- Guns (ammunition should not be shipped as it is a hazardous good) previously owned and shipped from the U.S. can normally be imported if military, government personnel can establish to the satisfaction of Customs that the items were sent from the U.S..
- The best method is for the owner to register the weapons with Customs prior to export from the U.S. If the importer does not have a registration then a copy of sales receipts, the export OBL, inventory and a Declaration will sometimes satisfy Customs.
- Weapons purchased overseas are normally required to be imported using a Federal Firearms permit holder but some exceptions do apply to allow non-resident individuals to apply for a permit directly with Alcohol, Tobacco and Firearms (ATF).
- The ATF Permit filing should be applied for at least 6 weeks in advance of the arrival of the shipment. The application requires that the Customs broker who will handle the entry be named on the ATF application, so it is important that the application is filed properly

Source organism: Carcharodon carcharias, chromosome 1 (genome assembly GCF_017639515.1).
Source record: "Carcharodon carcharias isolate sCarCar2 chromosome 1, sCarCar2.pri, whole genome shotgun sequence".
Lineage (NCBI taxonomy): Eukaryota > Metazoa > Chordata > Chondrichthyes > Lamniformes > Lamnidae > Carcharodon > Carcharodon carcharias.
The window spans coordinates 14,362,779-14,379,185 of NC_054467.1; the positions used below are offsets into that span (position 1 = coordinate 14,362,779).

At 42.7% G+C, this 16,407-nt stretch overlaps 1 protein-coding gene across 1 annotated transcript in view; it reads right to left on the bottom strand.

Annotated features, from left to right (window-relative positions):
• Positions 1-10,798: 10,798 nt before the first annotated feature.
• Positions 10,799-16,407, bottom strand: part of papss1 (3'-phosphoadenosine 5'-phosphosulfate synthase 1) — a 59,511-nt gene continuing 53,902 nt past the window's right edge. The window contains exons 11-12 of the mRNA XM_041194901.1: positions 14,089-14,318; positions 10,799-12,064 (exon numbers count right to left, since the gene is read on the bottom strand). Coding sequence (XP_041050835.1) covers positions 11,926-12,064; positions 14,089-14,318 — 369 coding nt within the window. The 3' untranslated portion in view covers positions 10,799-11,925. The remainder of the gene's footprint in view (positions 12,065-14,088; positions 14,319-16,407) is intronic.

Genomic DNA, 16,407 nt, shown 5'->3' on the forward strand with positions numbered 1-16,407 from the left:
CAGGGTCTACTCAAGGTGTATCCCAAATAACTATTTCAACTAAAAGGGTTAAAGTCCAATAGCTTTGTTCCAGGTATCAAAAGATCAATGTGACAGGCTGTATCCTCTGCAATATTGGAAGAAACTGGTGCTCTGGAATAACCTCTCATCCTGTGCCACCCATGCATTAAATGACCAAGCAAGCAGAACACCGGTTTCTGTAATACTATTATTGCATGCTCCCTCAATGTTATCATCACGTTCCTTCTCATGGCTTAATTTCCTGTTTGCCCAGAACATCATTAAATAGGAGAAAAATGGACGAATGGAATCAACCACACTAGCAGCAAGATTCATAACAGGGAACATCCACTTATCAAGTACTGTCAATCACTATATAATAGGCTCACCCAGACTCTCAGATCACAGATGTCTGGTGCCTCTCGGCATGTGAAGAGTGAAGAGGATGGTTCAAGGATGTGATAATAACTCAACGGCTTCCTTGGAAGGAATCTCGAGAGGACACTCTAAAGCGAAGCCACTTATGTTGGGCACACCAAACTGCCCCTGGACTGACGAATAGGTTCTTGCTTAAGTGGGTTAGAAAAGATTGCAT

from the start to avoid delays on arrival.
- The importer should consult with the U.S. agent when considering shipping any weapons and provide all the facts regarding how and where the weapons were acquired. It should be noted that not all types of weapons can be imported
- Drug paraphernalia
- Haitian animal hide drums
- Dog and Cat Fur
- Cuban cigars
- Blank tapes and CDs from Iran
- Absinthe - the term "absinthe" cannot be the brand name; the term "absinthe" cannot stand alone on the label; and the artwork and/or graphics cannot project images of hallucinogenic, psychotropic or mind-altering effects. Absinthe imported in violation of these regulations is subject to seizure.
- Counterfeit items or items inappropriately using a federally registered trademark
- Products made from dog and cat fur
- Flavored cigarettes, including cloves
- Generally, you may not bring in any merchandise from Cuba, Iran, Burma (Myanmar) or most of Sudan. The Office of Foreign Assets Control of the U.S. Department of Treasury enforces economic sanctions against these countries
- Palm Oil and Palm Oil products from Malaysia
- Any goods, wares, articles, and merchandise mined, produced, or manufactured wholly or in part in the Xinjiang Uyghur Autonomous Region (XUAR) of the People’s Republic of China, or produced by certain entities. https://www.cbp.gov/trade/forced-labor/UFLPA